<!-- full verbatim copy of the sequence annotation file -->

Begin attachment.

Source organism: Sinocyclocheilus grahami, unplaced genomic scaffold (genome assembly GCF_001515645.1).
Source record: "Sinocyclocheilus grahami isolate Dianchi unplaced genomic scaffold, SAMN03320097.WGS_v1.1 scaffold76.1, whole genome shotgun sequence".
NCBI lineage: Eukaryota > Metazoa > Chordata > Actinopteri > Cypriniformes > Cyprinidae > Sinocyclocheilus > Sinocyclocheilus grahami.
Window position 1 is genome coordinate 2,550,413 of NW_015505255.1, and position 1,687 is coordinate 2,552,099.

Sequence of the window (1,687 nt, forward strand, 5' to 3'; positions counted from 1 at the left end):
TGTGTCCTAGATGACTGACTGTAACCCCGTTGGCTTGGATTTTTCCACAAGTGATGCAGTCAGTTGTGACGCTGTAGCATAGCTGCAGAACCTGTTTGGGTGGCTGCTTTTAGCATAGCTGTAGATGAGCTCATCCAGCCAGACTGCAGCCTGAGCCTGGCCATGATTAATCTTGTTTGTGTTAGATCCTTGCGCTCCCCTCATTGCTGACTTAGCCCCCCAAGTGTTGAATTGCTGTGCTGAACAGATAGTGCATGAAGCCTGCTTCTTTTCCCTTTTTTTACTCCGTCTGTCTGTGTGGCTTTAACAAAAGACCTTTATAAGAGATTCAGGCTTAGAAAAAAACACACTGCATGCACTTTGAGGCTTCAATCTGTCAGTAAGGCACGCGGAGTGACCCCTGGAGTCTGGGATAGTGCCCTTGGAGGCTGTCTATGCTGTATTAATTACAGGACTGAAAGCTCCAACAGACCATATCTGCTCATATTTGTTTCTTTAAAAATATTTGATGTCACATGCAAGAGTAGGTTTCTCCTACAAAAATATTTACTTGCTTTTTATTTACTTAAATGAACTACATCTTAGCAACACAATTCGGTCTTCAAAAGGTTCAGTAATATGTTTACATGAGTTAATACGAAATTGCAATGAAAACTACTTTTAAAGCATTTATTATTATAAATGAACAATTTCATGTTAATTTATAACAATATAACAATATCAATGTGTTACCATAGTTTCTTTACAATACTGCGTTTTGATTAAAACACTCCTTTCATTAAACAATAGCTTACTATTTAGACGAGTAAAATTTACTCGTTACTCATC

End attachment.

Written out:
Source organism: Sinocyclocheilus grahami, unplaced genomic scaffold (genome assembly GCF_001515645.1).
Source record: "Sinocyclocheilus grahami isolate Dianchi unplaced genomic scaffold, SAMN03320097.WGS_v1.1 scaffold76.1, whole genome shotgun sequence".
NCBI lineage: Eukaryota > Metazoa > Chordata > Actinopteri > Cypriniformes > Cyprinidae > Sinocyclocheilus > Sinocyclocheilus grahami.
Window position 1 is genome coordinate 2,550,413 of NW_015505255.1, and position 1,687 is coordinate 2,552,099.

Sequence of the window (1,687 nt, forward strand, 5' to 3'; positions counted from 1 at the left end):
TGTGTCCTAGATGACTGACTGTAACCCCGTTGGCTTGGATTTTTCCACAAGTGATGCAGTCAGTTGTGACGCTGTAGCATAGCTGCAGAACCTGTTTGGGTGGCTGCTTTTAGCATAGCTGTAGATGAGCTCATCCAGCCAGACTGCAGCCTGAGCCTGGCCATGATTAATCTTGTTTGTGTTAGATCCTTGCGCTCCCCTCATTGCTGACTTAGCCCCCCAAGTGTTGAATTGCTGTGCTGAACAGATAGTGCATGAAGCCTGCTTCTTTTCCCTTTTTTTACTCCGTCTGTCTGTGTGGCTTTAACAAAAGACCTTTATAAGAGATTCAGGCTTAGAAAAAAACACACTGCATGCACTTTGAGGCTTCAATCTGTCAGTAAGGCACGCGGAGTGACCCCTGGAGTCTGGGATAGTGCCCTTGGAGGCTGTCTATGCTGTATTAATTACAGGACTGAAAGCTCCAACAGACCATATCTGCTCATATTTGTTTCTTTAAAAATATTTGATGTCACATGCAAGAGTAGGTTTCTCCTACAAAAATATTTACTTGCTTTTTATTTACTTAAATGAACTACATCTTAGCAACACAATTCGGTCTTCAAAAGGTTCAGTAATATGTTTACATGAGTTAATACGAAATTGCAATGAAAACTACTTTTAAAGCATTTATTATTATAAATGAACAATTTCATGTTAATTTATAACAATATAACAATATCAATGTGTTACCATAGTTTCTTTACAATACTGCGTTTTGATTAAAACACTCCTTTCATTAAACAATAGCTTACTATTTAGACGAGTAAAATTTACTCGTTACTCATC